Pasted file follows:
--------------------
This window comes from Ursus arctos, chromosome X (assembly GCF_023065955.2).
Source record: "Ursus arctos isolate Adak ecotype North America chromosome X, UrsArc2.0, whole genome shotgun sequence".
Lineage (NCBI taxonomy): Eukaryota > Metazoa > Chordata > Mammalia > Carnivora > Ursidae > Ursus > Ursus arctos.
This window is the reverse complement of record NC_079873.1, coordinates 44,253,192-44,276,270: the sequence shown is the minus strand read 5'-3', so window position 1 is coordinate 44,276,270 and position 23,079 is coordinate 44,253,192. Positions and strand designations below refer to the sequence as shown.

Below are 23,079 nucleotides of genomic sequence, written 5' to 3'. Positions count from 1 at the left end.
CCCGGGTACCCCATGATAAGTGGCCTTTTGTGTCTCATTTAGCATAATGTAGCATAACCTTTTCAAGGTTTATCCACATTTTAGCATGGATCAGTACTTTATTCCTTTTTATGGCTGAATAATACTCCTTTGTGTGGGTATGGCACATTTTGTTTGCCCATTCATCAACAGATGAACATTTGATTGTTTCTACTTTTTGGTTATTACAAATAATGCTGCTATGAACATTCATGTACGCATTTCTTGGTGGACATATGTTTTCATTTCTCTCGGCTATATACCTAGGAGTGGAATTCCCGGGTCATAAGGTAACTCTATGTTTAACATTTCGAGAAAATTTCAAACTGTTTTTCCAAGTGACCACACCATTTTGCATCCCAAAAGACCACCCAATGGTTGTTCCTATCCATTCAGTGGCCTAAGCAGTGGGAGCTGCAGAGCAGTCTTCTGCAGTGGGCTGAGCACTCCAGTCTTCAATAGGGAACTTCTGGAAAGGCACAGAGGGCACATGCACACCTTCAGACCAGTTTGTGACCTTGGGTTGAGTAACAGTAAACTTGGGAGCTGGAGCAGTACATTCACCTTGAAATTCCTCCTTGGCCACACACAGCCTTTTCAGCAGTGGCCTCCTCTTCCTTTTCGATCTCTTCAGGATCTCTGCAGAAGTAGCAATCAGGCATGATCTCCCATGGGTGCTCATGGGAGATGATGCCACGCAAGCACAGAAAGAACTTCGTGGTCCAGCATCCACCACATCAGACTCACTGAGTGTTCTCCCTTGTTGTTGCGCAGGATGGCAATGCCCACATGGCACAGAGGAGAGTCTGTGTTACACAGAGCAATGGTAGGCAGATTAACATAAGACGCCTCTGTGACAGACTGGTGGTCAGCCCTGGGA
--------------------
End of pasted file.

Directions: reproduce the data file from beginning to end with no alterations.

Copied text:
This window comes from Ursus arctos, chromosome X (assembly GCF_023065955.2).
Source record: "Ursus arctos isolate Adak ecotype North America chromosome X, UrsArc2.0, whole genome shotgun sequence".
Lineage (NCBI taxonomy): Eukaryota > Metazoa > Chordata > Mammalia > Carnivora > Ursidae > Ursus > Ursus arctos.
This window is the reverse complement of record NC_079873.1, coordinates 44,253,192-44,276,270: the sequence shown is the minus strand read 5'-3', so window position 1 is coordinate 44,276,270 and position 23,079 is coordinate 44,253,192. Positions and strand designations below refer to the sequence as shown.

Below are 23,079 nucleotides of genomic sequence, written 5' to 3'. Positions count from 1 at the left end.
CCCGGGTACCCCATGATAAGTGGCCTTTTGTGTCTCATTTAGCATAATGTAGCATAACCTTTTCAAGGTTTATCCACATTTTAGCATGGATCAGTACTTTATTCCTTTTTATGGCTGAATAATACTCCTTTGTGTGGGTATGGCACATTTTGTTTGCCCATTCATCAACAGATGAACATTTGATTGTTTCTACTTTTTGGTTATTACAAATAATGCTGCTATGAACATTCATGTACGCATTTCTTGGTGGACATATGTTTTCATTTCTCTCGGCTATATACCTAGGAGTGGAATTCCCGGGTCATAAGGTAACTCTATGTTTAACATTTCGAGAAAATTTCAAACTGTTTTTCCAAGTGACCACACCATTTTGCATCCCAAAAGACCACCCAATGGTTGTTCCTATCCATTCAGTGGCCTAAGCAGTGGGAGCTGCAGAGCAGTCTTCTGCAGTGGGCTGAGCACTCCAGTCTTCAATAGGGAACTTCTGGAAAGGCACAGAGGGCACATGCACACCTTCAGACCAGTTTGTGACCTTGGGTTGAGTAACAGTAAACTTGGGAGCTGGAGCAGTACATTCACCTTGAAATTCCTCCTTGGCCACACACAGCCTTTTCAGCAGTGGCCTCCTCTTCCTTTTCGATCTCTTCAGGATCTCTGCAGAAGTAGCAATCAGGCATGATCTCCCATGGGTGCTCATGGGAGATGATGCCACGCAAGCACAGAAAGAACTTCGTGGTCCAGCATCCACCACATCAGACTCACTGAGTGTTCTCCCTTGTTGTTGCGCAGGATGGCAATGCCCACATGGCACAGAGGAGAGTCTGTGTTACACAGAGCAATGGTAGGCAGATTAACATAAGACGCCTCTGTGACAGACTGGTGGTCAGCCCTGGGA